AL-02: Republicans have at least one candidate lined up to go against Rep. Bobby Bright as he seeks his first re-election in this R+16 district: 32-year-old Montgomery city councilor and attorney Martha Roby. GOP State Rep. Jay Love, who narrowly lost to Bright last time, may also try again.

MI-13: Rep. Carolyn Cheeks Kilpatrick, who narrowly won a 3-way primary in 2008, may have to face off against both of the same challengers again in 2010: state Sen. Martha Scott and former state Rep. Mary Waters. Former interim mayor Ken Cockrel also is mentioned as interested. Kilpatrick may be less vulnerable in 2010, though, as the brouhaha surrounding her son (former mayor Kwame Kilpatrick) recedes in the distance.

Maps: Here’s another interesting map for the geography nerds out there. It’s a map of which party controls all the state House seats throughout the South. (It’s a lot bluer than you might initially think.)

SSP Daily Digest: 5/14

NJ-Gov: Believe it or not, we’re in the home stretch heading toward the June 2 primary in the New Jersey governor’s race, and Rasmussen takes a quick look at the GOP primary field. US Attorney Chris Christie leads former Bogota mayor Steve Lonegan 39-29, with 3% voting for someone else and 29% still undecided. That’s a lot of undecideds with just a few weeks to go, and I have no way of knowing whether they’d tend to break for the better-known establishment figure of Christie, or the anti-tax raging of Lonegan.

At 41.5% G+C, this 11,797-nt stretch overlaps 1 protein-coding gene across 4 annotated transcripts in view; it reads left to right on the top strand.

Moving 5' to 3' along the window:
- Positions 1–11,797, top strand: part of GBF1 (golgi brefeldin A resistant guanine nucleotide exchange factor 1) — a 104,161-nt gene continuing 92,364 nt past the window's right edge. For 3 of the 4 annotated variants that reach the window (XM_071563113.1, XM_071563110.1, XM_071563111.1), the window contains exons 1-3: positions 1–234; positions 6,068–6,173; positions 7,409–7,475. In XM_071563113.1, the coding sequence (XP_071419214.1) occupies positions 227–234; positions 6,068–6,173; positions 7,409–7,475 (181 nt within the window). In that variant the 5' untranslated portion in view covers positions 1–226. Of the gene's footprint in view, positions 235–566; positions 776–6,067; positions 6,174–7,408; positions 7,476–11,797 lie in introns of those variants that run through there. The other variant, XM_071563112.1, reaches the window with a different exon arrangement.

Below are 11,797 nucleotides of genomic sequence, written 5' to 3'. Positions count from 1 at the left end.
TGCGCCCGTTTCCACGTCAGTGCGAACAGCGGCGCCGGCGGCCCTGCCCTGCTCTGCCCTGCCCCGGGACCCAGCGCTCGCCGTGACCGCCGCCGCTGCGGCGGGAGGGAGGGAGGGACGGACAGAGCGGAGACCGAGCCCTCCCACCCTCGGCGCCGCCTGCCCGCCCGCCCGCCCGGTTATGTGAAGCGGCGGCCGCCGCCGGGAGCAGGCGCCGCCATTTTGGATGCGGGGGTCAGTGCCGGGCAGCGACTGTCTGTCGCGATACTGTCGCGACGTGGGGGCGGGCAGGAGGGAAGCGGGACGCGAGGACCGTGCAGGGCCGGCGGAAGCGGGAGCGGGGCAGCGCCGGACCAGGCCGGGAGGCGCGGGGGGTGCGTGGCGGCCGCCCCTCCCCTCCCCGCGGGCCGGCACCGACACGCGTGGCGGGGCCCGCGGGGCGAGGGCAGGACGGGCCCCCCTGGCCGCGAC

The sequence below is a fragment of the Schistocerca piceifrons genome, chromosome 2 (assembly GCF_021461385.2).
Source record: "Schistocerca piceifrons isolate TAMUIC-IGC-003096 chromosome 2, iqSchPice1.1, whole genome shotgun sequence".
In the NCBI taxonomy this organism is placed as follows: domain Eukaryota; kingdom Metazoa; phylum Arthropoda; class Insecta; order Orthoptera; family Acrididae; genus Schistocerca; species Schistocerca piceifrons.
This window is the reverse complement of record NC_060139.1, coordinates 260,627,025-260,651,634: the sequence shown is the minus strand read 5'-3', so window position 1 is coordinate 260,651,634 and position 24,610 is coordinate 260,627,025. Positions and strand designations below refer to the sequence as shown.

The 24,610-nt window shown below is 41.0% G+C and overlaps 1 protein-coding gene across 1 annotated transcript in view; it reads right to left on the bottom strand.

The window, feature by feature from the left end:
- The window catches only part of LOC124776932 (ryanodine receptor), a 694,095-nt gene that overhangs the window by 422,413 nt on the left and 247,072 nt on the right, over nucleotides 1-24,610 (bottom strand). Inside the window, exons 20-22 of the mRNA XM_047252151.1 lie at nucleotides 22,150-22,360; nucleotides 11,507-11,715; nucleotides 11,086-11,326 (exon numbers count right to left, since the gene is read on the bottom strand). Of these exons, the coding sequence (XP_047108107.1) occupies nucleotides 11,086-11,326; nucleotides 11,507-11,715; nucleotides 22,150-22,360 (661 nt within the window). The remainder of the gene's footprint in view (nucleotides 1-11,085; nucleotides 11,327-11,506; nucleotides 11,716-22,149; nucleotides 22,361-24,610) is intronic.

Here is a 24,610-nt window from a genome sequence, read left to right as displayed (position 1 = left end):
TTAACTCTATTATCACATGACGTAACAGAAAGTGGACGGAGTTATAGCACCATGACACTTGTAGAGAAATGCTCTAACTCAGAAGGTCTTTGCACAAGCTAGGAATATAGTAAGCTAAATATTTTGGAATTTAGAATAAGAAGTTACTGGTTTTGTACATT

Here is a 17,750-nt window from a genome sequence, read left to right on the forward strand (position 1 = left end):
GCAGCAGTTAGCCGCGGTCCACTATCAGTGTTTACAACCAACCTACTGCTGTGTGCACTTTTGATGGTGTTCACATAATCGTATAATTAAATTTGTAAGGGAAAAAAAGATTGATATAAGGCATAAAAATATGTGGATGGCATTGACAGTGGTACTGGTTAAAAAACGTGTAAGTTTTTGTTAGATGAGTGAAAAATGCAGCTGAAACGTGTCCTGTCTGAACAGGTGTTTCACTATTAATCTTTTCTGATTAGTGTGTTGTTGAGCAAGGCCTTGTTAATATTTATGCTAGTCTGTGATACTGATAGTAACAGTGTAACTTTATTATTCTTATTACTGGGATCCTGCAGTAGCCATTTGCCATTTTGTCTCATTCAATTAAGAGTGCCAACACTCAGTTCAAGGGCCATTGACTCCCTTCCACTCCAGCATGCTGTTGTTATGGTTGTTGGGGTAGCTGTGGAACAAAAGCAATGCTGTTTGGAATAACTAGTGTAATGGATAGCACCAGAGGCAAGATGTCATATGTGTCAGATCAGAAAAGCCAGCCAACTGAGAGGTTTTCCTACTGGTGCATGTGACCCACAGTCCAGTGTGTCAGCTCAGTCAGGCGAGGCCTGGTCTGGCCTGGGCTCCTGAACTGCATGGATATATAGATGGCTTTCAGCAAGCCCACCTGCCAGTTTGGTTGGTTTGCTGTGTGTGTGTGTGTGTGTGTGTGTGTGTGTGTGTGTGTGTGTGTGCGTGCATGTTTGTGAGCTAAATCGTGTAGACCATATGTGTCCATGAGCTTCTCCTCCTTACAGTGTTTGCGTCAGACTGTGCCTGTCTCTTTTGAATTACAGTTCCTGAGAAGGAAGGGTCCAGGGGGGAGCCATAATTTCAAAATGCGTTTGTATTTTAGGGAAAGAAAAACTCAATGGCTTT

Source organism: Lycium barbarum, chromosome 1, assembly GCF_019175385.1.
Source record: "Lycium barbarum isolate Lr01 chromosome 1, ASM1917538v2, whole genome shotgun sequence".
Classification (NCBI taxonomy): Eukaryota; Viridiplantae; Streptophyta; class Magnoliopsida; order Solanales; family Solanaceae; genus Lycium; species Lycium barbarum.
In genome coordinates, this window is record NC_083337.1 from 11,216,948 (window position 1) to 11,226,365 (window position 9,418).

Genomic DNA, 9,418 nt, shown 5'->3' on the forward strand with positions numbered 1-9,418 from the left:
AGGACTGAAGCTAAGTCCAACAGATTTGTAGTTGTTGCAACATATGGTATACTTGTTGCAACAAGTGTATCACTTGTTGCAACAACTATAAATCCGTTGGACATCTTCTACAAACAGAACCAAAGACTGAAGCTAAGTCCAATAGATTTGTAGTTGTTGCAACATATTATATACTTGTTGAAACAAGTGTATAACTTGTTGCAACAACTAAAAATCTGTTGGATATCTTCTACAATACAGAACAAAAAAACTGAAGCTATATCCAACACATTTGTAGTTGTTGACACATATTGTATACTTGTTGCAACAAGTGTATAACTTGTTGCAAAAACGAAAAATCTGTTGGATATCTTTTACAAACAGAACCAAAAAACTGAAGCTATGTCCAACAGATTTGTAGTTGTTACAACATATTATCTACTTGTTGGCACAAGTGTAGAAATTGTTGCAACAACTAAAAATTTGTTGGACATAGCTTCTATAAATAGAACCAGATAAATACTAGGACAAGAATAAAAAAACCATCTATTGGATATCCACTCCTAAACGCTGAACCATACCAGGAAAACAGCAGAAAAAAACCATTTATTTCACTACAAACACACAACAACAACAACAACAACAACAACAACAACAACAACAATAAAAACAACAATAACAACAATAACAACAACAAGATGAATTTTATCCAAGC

TX-Sen: The last thing John Cornyn wants is a special election on his watch at the NRSC, but he may get one anyway. Despite his pressure on fellow Texan Kay Bailey Hutchison to remain in place while she runs for Governor, Cornyn is now publicly warning to expect her resignation “this fall sometime.”

PA-Sen: Seems like the GOP is going through its whole Rolodex looking for someone more normal than Pat Toomey to run in the Pennsylvania primary. Two of the more moderate members of the Keystone State’s House delegation, Charlie Dent and Todd Platts, felt compelled to announce today that they won’t be running. Dent, in fact, endorsed Toomey, the previous holder of PA-15 (making him the first PA House GOPer to endorse Toomey).

AR-Sen: State Senator Kim Hendren, the GOP’s only candidate so far against Blanche Lincoln (and they may want to keep looking…), has been in politics a long time (one claim to fame is that he lost a gubernatorial race to Bill Clinton). But now he actually seems to be caught in a timewarp from a different century. Today he’s trying to walk back having called Chuck Schumer “that Jew” (and, in doing so, tried using The Andy Griffith Show by way of explaining himself).